Title: “The Undercover Economist”
Author: Tim Harford
Publisher (US): Random House
ISBN (US): 9780345494016
Pages (US): 265
Release Date (US): January 30, 2007 (check)
Publisher (UK): Little, Brown
ISBN (UK): 9780316731164
If you’ve read “Freakonomics” or “Superfreakonomics” by Steven Levitt and Steve Dubner, there’s a good chance you will enjoy this book. On the front cover, there is even an endorsement by Levitt: “Required reading.” (At least, it did on the Little, Brown edition I read.) While I may not agree with the assessment that it should be “required,” I do think that this is a highly educational read, particularly for anyone that is interested in economics.
My twelfth grade economics teacher said that economics is a study of scarcity. Or perhaps he said that it is driven by scarcity. In either case, I am inclined to disagree: I think that a better way to define economics would be as the study of incentives. That is what is at the heart of this book. Harford takes a look at ordinary, everyday, sometimes even mundane processes through the eyes of an economist and shares them with the reader. There are chapters titled “Who Pays for Your Coffee?” and “What Supermarkets Don’t Want You to Know,” to broader issues such as “Why Countries Are Poor,” and more technical chapters such as “Perfect Markets and the ‘World of Truth.’” If you want to see why markets are the way they are, why items and services are priced the way they are priced, this is the book for you.
“Economics matters,” Harford says (254). And I agree. In this book, he makes an excellent case for why studying incentives is important to the lives of every person, particularly the poor. People suffer when their governments provide incentives to do predatory things. As Harford explains economic principles such as externalities, or the necessity of information, or the benefits of globalization, he also provides engaging examples of why these things matter. They affect not only the price of coffee, but the well-being of citizens around the world. (It may be worth mentioning that this book might more aptly be titled “The Undercover Capitalist Economist.” While this is no treatise or Capitalist Manifesto, it is a look at markets and how and why they work. No defense of command economies here.) One of my favorite quotes from this book is:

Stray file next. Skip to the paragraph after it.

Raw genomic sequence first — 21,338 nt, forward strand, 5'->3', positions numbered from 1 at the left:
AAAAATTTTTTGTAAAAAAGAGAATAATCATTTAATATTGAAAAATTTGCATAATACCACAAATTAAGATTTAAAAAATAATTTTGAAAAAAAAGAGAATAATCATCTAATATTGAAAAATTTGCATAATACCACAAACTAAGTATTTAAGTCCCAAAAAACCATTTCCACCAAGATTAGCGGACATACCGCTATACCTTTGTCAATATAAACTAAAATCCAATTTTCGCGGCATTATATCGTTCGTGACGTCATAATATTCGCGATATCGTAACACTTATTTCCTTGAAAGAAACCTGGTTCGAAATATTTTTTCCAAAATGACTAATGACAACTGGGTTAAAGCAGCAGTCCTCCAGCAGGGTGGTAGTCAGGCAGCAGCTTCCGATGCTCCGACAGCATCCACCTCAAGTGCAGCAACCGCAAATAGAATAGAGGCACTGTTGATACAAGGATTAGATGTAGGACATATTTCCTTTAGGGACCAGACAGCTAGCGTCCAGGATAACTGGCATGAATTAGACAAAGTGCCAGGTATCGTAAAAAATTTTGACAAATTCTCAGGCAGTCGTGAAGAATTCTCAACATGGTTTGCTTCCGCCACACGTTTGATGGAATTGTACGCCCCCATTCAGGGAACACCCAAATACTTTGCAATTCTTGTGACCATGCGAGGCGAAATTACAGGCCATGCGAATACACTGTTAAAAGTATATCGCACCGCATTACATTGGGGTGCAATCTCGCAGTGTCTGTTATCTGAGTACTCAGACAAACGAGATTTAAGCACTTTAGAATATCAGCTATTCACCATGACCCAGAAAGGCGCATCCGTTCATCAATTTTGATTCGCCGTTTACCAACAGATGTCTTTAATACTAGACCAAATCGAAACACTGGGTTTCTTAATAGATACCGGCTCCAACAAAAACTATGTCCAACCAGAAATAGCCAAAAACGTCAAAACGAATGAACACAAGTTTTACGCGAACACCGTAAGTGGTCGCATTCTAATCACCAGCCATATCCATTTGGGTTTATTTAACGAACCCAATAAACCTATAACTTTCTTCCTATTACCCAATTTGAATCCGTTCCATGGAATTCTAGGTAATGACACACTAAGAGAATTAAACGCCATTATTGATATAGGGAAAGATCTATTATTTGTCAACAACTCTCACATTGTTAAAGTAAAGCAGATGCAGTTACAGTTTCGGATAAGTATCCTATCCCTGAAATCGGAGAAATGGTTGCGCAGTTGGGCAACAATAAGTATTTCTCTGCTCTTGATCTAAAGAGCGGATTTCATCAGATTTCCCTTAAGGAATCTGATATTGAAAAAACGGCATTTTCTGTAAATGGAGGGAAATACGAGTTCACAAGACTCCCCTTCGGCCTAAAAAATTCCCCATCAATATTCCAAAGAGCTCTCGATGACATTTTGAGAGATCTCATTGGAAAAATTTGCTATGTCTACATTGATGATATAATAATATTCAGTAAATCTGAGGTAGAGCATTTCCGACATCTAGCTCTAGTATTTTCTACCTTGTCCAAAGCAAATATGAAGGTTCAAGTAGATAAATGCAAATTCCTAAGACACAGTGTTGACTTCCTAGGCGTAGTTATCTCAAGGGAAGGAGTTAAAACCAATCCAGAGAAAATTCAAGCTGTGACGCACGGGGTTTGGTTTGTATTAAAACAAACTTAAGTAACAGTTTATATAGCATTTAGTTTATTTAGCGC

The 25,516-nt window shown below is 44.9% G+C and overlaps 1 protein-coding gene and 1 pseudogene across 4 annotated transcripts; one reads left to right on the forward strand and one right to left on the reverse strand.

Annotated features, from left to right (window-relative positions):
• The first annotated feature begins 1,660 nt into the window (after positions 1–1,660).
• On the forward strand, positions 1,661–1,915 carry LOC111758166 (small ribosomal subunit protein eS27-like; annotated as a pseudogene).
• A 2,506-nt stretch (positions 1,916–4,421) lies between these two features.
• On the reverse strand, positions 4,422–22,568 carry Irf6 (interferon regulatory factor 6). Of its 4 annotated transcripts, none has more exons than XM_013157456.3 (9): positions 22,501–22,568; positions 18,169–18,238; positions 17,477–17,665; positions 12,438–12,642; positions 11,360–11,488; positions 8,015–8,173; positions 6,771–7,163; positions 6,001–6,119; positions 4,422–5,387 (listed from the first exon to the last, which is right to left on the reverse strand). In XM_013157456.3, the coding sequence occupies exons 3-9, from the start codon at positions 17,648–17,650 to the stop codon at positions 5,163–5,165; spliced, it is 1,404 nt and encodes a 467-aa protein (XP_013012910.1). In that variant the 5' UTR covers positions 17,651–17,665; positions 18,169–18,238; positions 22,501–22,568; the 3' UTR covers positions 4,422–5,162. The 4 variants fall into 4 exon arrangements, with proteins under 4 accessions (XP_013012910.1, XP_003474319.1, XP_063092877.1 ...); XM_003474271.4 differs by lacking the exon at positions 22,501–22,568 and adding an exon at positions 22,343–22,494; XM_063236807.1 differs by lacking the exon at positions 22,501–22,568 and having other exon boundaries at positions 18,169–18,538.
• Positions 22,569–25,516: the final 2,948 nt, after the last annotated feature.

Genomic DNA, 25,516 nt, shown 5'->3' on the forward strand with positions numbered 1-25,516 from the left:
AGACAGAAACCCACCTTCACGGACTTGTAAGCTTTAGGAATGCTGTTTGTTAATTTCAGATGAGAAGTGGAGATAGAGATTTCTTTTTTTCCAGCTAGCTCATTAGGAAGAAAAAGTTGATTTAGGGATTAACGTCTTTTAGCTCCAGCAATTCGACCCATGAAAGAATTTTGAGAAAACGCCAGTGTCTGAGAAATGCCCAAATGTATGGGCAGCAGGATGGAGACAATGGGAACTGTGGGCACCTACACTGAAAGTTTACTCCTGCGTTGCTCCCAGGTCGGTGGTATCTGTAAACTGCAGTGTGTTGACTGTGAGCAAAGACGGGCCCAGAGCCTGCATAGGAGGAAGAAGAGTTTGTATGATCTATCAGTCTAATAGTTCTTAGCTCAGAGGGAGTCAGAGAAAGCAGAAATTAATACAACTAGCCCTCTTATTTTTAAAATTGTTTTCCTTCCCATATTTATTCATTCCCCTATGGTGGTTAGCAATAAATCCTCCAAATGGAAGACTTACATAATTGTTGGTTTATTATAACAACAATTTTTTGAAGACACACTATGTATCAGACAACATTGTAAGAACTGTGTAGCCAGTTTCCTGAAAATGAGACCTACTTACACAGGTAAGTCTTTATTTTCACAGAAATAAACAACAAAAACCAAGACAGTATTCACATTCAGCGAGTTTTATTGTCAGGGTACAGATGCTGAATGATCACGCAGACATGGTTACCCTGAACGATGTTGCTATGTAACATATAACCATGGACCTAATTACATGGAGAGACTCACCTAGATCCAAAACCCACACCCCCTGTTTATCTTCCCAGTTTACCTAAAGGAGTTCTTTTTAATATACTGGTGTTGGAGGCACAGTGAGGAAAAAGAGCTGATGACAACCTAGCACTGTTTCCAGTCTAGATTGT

[S]ome companies have scarcity power and can set prices that are far above their true cost, which is where they would be in a competitive market. This is why economists believe there’s an important difference between being in favour of markets and being in favour of business, especially particular businesses. A politician who is in favour of markets believes in the importance of competition and wants to prevent businesses from getting too much scarcity power. A politician who’s too influenced by corporate lobbyists will do just the reverse. (78; Little, Brown edition)
This is the way I’ve come to define my economic views in the past couple of years. I’m not always pro-business, but I always try to be pro-market.
One of the things that, I suppose, necessarily goes hand in hand with being fairly technical is that it becomes a little difficult to read. The book is not overly difficult, but it is also not a novel. For people who are not economists (like me), understanding some of the economic principles he explains takes some thought and may require a repeated reading. Still, I think such a primer in market economics is worth it, if I can gain a better insight into the world around me. I am glad to be a recipient of the knowledge and well-documented research that Harford provides in this book.
If you want to read a reasoned explanation of why efficiency in the markets is a good thing–or maybe you don’t! Even if all you want is an explanation of basic economic principles and how they manifest themselves in our world, this is a good read. Push through the technical language to understand the meaning and significance of it, because Harford does a fine job of explaining the markets as he sees them, and you might learn a thing or two.